By Jennifer Paddock

Jennifer_PaddockDeveloper’s voting power

Q1: I’m an owner in a sectional title scheme and the developer currently owns half of the units. How many votes does he/or his representative have in a special general meeting or trustees’ meeting?

A1: At owner meetings in sectional title schemes there are two ways of voting. The first is by ‘show of hands’, in which the owner, or owners, of a section have one vote for each section owned. If this type of voting is used the developer or his representative would hold half of the votes. The second is by ‘poll’ procedure whereby each owner’s vote is valued according to the participation quota allocated to his/her section or sections unless a special scheme rule has been made allocating other values to the sections in the scheme, in which case the poll will be based on those values. If this type of voting is used, then the developer’s vote would be worth the aggregate total of each of his sections participation quotas or the aggregate of any other values in terms of a special scheme rule made, allocating other voting values to the sections.
The developer may however hold powers of attorney or a number of open proxies from other owners in the scheme allowing him to vote on their behalf. If this is the case, s/he will have an increased influence over the outcome of the voting at owner meetings.
As for trustee meetings, the developer will only have one vote. Each trustee has one vote at trustee meetings and the poll procedure is not used in this context.
Registering managing agents
Q2: I am currently Managing a complex in Johannesburg that I am living in. The trustees gave notice to the previous Managing agent and the trustees have asked me to handle the complex. I need to know if I have to register myself as a Managing Agent. If I need to do this, where do I register myself and what will it cost me?

A2: Estate Agency Affairs Act of 1976 includes in its definition of an ‘estate agent’ any person who ‘renders any other service which the Minister may specify’. Amongst the services specified by the Minister are those of ‘collecting or receiving moneys payable by any person to or on behalf of a developer or a body corporate in respect of a sectional title unit’.

Persons whose professional services include the collection or receipt of levies for sectional title bodies corporate, therefore, fall under the jurisdiction of the Estate Agency Affairs Board (‘EAAB’). Thus, all managing agents are under a legal obligation to register as ‘estate agents’ with the EAAB before collecting levies.
I suggest you visit the EAAB’s website for information as to the registration process and the cost involved.
Remuneration of trustees
Q3: The trustees in my block have decided that they will pay themselves a salary. They have been assured by the managing agents that this is legal as long as 75% of the members agree. This decision was passed by the trustees. There are 7 trustees and 3 were unable to attend the meeting where it was passed. It was passed 3 votes to 1.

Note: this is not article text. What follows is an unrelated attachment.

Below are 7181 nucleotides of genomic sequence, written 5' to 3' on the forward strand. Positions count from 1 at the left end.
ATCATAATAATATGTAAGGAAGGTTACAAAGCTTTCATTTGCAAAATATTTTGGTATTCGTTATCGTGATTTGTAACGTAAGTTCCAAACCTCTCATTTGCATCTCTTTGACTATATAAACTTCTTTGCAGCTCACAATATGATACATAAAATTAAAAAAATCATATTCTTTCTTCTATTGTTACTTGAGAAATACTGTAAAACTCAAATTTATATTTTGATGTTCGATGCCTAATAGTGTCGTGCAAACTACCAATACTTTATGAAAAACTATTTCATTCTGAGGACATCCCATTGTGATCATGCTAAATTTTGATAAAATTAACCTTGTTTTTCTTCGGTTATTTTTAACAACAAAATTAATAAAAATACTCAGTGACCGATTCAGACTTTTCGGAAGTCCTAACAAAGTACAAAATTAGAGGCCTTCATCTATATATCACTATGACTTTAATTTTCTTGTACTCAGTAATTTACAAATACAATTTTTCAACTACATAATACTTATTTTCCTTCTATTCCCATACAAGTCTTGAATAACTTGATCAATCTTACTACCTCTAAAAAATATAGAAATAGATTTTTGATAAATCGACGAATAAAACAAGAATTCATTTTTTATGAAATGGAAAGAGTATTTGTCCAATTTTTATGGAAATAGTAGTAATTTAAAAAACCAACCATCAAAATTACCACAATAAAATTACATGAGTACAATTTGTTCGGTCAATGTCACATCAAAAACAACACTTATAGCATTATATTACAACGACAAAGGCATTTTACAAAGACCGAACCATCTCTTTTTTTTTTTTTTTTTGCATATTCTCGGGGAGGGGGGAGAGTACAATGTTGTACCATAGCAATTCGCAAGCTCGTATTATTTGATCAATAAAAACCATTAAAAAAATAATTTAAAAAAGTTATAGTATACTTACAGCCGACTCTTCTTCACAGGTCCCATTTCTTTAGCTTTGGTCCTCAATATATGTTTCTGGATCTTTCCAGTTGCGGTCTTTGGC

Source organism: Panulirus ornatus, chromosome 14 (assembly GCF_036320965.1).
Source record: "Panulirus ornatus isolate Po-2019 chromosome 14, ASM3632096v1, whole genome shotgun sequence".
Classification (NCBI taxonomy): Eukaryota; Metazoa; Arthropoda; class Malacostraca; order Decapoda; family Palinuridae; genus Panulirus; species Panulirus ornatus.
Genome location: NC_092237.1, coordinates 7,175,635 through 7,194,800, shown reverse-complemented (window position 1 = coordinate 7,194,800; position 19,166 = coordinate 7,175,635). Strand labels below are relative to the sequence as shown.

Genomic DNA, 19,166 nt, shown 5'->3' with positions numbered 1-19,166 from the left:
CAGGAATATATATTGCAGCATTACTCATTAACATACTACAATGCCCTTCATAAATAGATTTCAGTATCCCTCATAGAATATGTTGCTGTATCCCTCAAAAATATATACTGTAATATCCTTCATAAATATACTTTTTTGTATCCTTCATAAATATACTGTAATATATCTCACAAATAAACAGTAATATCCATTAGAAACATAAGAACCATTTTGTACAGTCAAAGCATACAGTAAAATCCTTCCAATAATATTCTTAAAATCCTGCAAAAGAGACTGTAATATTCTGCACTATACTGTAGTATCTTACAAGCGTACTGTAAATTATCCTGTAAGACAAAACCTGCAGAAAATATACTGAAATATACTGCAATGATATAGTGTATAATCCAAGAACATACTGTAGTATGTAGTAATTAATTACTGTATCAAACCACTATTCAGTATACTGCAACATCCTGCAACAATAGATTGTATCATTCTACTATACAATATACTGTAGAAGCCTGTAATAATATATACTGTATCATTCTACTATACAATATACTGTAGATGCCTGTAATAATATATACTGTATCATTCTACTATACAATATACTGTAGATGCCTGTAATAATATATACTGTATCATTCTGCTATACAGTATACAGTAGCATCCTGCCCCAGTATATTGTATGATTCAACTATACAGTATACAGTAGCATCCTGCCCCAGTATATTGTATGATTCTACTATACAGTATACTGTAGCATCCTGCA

My understanding is that trustees are NOT entitled to remuneration when carrying out their normal duties. One of them claims he is entitled to be paid as he looks after the garden!
A3: Prescribed management rule (“PMR”) 10 deals with the remuneration of trustees. PMR 10 distinguishes between remuneration of owner trustees and remuneration of non-owner trustees. In terms of this rule owner trustees are not entitled to remuneration unless otherwise decided by special resolution of the owners. However, non-owner trustees may be remunerated at such rate as is agreed upon between the body corporate and such trustees.
In light of the above it is clear that owner trustees are not entitled to be paid for their services as such but may be paid if it is so decided by special resolution of owners (75% of owners in both number and value voting for the owner trustees to be remunerated). However, non-owner trustees may be paid if the body corporate (in practice the other trustees) agree by majority vote.
Therefore the situation you describe would be fine if the trustees who are being paid are non-owner trustees, but if they are owner trustees then they may not be paid without the authority of a special resolution of the body corporate.
Do we need a chairperson
Q4: Does a body corporate need a chair person?

A4: The short answer is YES. Each and every body corporate is required to have a chairperson.

In terms of prescribed management rule 18, a chairperson must be elected at the first meeting of trustees after the annual general meeting. The elected chairperson then holds office until the completion of the following annual general meeting, at which new trustees will be elected. If the chairperson is disqualified from office in terms of the rules of the scheme or resigns during the period of his/her office the trustees must elect another chairperson who will hold office as such for the remainder of the first chairperson’s term.

Article reference: Volume 5, Issue 1, Page 6.

This article is published under the Creative Commons Attribution license.